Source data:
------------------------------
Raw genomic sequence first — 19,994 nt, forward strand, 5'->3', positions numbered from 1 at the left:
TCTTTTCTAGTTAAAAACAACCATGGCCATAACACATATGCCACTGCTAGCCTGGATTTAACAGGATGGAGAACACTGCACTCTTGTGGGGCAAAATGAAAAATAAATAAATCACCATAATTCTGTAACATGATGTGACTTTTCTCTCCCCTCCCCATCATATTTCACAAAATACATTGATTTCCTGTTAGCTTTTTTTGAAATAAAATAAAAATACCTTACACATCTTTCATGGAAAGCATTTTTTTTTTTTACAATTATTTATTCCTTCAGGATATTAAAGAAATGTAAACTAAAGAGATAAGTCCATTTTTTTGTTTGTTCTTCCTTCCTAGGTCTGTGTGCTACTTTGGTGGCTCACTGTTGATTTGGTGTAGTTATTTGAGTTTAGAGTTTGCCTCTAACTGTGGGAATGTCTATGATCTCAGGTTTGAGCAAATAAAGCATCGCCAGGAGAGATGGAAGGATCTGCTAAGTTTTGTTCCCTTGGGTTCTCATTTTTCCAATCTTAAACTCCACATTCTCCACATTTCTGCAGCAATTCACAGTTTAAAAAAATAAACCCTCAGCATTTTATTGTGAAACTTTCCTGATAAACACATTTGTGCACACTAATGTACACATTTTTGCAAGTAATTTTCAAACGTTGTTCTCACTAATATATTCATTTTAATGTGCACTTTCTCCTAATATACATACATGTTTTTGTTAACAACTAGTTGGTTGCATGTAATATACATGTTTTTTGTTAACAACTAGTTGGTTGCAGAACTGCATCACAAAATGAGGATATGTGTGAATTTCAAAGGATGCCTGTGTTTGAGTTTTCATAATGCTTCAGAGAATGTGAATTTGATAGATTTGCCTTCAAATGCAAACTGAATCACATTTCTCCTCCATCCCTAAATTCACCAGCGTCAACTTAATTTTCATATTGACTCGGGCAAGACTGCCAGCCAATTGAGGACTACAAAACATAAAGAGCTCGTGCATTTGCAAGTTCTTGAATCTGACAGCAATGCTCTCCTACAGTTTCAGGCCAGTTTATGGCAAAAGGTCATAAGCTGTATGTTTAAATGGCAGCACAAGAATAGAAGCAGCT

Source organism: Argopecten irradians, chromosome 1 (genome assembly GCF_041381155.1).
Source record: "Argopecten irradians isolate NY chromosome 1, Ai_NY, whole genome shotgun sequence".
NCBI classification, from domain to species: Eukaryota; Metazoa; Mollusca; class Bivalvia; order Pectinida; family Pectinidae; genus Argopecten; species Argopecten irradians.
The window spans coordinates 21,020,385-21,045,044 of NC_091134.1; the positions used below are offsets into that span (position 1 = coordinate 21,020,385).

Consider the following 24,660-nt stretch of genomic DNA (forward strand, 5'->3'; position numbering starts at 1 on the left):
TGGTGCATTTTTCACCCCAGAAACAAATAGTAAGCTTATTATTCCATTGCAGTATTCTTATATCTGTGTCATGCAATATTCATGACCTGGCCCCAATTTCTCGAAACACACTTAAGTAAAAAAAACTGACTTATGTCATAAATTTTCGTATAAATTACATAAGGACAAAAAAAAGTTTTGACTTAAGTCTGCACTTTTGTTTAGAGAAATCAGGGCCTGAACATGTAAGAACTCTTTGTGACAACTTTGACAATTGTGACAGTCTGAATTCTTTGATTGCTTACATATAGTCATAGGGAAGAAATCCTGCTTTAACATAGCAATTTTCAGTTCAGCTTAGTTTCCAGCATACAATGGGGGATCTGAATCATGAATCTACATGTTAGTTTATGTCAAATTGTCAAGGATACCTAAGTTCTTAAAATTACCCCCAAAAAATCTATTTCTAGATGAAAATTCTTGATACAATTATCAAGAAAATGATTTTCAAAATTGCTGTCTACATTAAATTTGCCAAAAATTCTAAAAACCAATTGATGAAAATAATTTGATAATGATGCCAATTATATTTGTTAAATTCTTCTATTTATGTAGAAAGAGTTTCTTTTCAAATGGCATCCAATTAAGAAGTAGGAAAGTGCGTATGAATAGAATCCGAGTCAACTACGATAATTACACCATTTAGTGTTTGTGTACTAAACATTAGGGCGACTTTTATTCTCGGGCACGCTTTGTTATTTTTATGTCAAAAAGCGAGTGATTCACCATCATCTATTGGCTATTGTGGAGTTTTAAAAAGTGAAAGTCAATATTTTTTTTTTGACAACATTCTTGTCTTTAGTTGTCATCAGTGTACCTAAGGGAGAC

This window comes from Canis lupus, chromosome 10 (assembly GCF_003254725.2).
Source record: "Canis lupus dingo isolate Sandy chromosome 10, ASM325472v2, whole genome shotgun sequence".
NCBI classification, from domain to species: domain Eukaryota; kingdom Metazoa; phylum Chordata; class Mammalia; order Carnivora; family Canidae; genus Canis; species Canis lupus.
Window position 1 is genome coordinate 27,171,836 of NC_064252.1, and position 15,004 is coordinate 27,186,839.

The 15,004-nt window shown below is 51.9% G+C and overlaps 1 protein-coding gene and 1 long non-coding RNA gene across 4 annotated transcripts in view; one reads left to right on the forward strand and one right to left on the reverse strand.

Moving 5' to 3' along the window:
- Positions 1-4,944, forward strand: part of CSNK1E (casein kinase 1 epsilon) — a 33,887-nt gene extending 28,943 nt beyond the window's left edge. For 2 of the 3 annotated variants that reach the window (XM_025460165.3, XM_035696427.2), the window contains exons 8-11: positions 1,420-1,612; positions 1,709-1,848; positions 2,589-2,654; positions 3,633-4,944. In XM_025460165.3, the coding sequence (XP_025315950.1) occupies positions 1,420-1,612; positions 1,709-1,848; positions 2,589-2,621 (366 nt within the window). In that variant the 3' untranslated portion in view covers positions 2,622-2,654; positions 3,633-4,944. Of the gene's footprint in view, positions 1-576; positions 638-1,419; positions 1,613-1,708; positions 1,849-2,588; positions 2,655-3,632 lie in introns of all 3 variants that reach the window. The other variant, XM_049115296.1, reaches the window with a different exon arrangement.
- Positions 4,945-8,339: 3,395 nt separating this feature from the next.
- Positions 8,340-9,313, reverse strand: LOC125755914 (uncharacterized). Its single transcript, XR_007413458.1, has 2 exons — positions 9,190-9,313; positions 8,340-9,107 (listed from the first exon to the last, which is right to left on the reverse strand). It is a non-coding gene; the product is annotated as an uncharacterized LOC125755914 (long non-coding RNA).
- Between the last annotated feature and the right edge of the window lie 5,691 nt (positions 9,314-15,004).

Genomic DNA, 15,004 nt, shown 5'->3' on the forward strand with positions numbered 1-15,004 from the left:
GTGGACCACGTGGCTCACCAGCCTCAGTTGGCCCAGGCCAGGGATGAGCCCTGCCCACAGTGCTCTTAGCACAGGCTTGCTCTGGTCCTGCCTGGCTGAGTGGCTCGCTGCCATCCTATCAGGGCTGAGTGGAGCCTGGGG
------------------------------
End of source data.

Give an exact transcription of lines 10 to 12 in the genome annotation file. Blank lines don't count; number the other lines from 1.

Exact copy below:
Source record: "Canis lupus dingo isolate Sandy chromosome 10, ASM325472v2, whole genome shotgun sequence".
NCBI classification, from domain to species: domain Eukaryota; kingdom Metazoa; phylum Chordata; class Mammalia; order Carnivora; family Canidae; genus Canis; species Canis lupus.
Window position 1 is genome coordinate 27,171,836 of NC_064252.1, and position 15,004 is coordinate 27,186,839.